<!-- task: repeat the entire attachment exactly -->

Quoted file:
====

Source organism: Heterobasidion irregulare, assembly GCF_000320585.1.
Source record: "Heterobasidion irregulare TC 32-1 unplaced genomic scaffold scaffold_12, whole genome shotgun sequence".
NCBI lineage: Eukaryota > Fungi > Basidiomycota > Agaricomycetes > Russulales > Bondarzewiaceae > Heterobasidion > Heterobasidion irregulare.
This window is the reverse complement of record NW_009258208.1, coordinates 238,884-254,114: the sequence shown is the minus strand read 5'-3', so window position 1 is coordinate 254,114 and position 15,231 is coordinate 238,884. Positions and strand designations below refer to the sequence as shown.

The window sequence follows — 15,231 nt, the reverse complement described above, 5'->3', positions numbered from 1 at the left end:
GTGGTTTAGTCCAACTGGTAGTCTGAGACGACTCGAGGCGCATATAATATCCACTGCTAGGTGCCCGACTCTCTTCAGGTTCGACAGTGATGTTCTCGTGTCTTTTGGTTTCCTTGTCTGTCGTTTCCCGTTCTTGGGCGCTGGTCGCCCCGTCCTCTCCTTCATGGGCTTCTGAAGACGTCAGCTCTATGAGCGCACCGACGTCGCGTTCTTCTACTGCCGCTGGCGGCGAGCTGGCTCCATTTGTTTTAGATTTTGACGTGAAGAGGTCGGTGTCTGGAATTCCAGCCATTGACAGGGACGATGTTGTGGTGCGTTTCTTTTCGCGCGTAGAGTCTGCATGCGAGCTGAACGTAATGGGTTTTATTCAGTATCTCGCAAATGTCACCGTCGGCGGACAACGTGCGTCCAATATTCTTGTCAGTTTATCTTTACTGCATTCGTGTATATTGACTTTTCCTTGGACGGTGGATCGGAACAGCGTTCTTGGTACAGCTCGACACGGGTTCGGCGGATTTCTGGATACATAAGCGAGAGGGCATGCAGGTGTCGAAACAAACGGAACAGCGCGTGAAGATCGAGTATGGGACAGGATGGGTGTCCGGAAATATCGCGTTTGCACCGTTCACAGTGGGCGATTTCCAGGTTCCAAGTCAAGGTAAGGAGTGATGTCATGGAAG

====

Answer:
Source organism: Heterobasidion irregulare, assembly GCF_000320585.1.
Source record: "Heterobasidion irregulare TC 32-1 unplaced genomic scaffold scaffold_12, whole genome shotgun sequence".
NCBI lineage: Eukaryota > Fungi > Basidiomycota > Agaricomycetes > Russulales > Bondarzewiaceae > Heterobasidion > Heterobasidion irregulare.
This window is the reverse complement of record NW_009258208.1, coordinates 238,884-254,114: the sequence shown is the minus strand read 5'-3', so window position 1 is coordinate 254,114 and position 15,231 is coordinate 238,884. Positions and strand designations below refer to the sequence as shown.

The window sequence follows — 15,231 nt, the reverse complement described above, 5'->3', positions numbered from 1 at the left end:
GTGGTTTAGTCCAACTGGTAGTCTGAGACGACTCGAGGCGCATATAATATCCACTGCTAGGTGCCCGACTCTCTTCAGGTTCGACAGTGATGTTCTCGTGTCTTTTGGTTTCCTTGTCTGTCGTTTCCCGTTCTTGGGCGCTGGTCGCCCCGTCCTCTCCTTCATGGGCTTCTGAAGACGTCAGCTCTATGAGCGCACCGACGTCGCGTTCTTCTACTGCCGCTGGCGGCGAGCTGGCTCCATTTGTTTTAGATTTTGACGTGAAGAGGTCGGTGTCTGGAATTCCAGCCATTGACAGGGACGATGTTGTGGTGCGTTTCTTTTCGCGCGTAGAGTCTGCATGCGAGCTGAACGTAATGGGTTTTATTCAGTATCTCGCAAATGTCACCGTCGGCGGACAACGTGCGTCCAATATTCTTGTCAGTTTATCTTTACTGCATTCGTGTATATTGACTTTTCCTTGGACGGTGGATCGGAACAGCGTTCTTGGTACAGCTCGACACGGGTTCGGCGGATTTCTGGATACATAAGCGAGAGGGCATGCAGGTGTCGAAACAAACGGAACAGCGCGTGAAGATCGAGTATGGGACAGGATGGGTGTCCGGAAATATCGCGTTTGCACCGTTCACAGTGGGCGATTTCCAGGTTCCAAGTCAAGGTAAGGAGTGATGTCATGGAAG